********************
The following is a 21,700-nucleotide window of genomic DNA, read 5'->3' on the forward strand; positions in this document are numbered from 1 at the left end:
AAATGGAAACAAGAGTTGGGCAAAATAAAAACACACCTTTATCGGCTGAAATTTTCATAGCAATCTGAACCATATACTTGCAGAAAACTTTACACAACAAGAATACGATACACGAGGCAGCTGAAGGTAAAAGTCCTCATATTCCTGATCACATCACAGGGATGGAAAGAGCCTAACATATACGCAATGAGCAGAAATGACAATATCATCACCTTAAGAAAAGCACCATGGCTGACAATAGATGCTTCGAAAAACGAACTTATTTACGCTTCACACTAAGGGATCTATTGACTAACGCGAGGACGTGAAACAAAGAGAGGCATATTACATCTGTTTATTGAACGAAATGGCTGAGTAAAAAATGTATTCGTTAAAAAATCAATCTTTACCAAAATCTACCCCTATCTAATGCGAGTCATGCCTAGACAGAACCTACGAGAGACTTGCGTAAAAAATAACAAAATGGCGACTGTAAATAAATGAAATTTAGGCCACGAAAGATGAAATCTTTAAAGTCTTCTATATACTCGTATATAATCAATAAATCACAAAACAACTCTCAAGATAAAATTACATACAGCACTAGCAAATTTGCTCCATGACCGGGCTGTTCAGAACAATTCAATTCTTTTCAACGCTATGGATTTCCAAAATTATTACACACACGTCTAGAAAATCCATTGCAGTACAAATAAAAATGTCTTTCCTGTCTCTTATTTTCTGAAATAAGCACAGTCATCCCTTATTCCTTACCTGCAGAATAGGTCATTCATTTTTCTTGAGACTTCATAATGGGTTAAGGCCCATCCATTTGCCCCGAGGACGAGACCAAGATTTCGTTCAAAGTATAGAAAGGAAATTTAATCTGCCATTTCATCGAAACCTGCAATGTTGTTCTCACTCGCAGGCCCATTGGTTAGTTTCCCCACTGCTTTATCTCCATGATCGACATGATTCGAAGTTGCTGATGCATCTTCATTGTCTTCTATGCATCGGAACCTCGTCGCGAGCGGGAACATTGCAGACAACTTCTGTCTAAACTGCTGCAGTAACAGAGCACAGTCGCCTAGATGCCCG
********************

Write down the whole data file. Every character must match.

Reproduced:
The following is a 21,700-nucleotide window of genomic DNA, read 5'->3' on the forward strand; positions in this document are numbered from 1 at the left end:
AAATGGAAACAAGAGTTGGGCAAAATAAAAACACACCTTTATCGGCTGAAATTTTCATAGCAATCTGAACCATATACTTGCAGAAAACTTTACACAACAAGAATACGATACACGAGGCAGCTGAAGGTAAAAGTCCTCATATTCCTGATCACATCACAGGGATGGAAAGAGCCTAACATATACGCAATGAGCAGAAATGACAATATCATCACCTTAAGAAAAGCACCATGGCTGACAATAGATGCTTCGAAAAACGAACTTATTTACGCTTCACACTAAGGGATCTATTGACTAACGCGAGGACGTGAAACAAAGAGAGGCATATTACATCTGTTTATTGAACGAAATGGCTGAGTAAAAAATGTATTCGTTAAAAAATCAATCTTTACCAAAATCTACCCCTATCTAATGCGAGTCATGCCTAGACAGAACCTACGAGAGACTTGCGTAAAAAATAACAAAATGGCGACTGTAAATAAATGAAATTTAGGCCACGAAAGATGAAATCTTTAAAGTCTTCTATATACTCGTATATAATCAATAAATCACAAAACAACTCTCAAGATAAAATTACATACAGCACTAGCAAATTTGCTCCATGACCGGGCTGTTCAGAACAATTCAATTCTTTTCAACGCTATGGATTTCCAAAATTATTACACACACGTCTAGAAAATCCATTGCAGTACAAATAAAAATGTCTTTCCTGTCTCTTATTTTCTGAAATAAGCACAGTCATCCCTTATTCCTTACCTGCAGAATAGGTCATTCATTTTTCTTGAGACTTCATAATGGGTTAAGGCCCATCCATTTGCCCCGAGGACGAGACCAAGATTTCGTTCAAAGTATAGAAAGGAAATTTAATCTGCCATTTCATCGAAACCTGCAATGTTGTTCTCACTCGCAGGCCCATTGGTTAGTTTCCCCACTGCTTTATCTCCATGATCGACATGATTCGAAGTTGCTGATGCATCTTCATTGTCTTCTATGCATCGGAACCTCGTCGCGAGCGGGAACATTGCAGACAACTTCTGTCTAAACTGCTGCAGTAACAGAGCACAGTCGCCTAGATGCCCG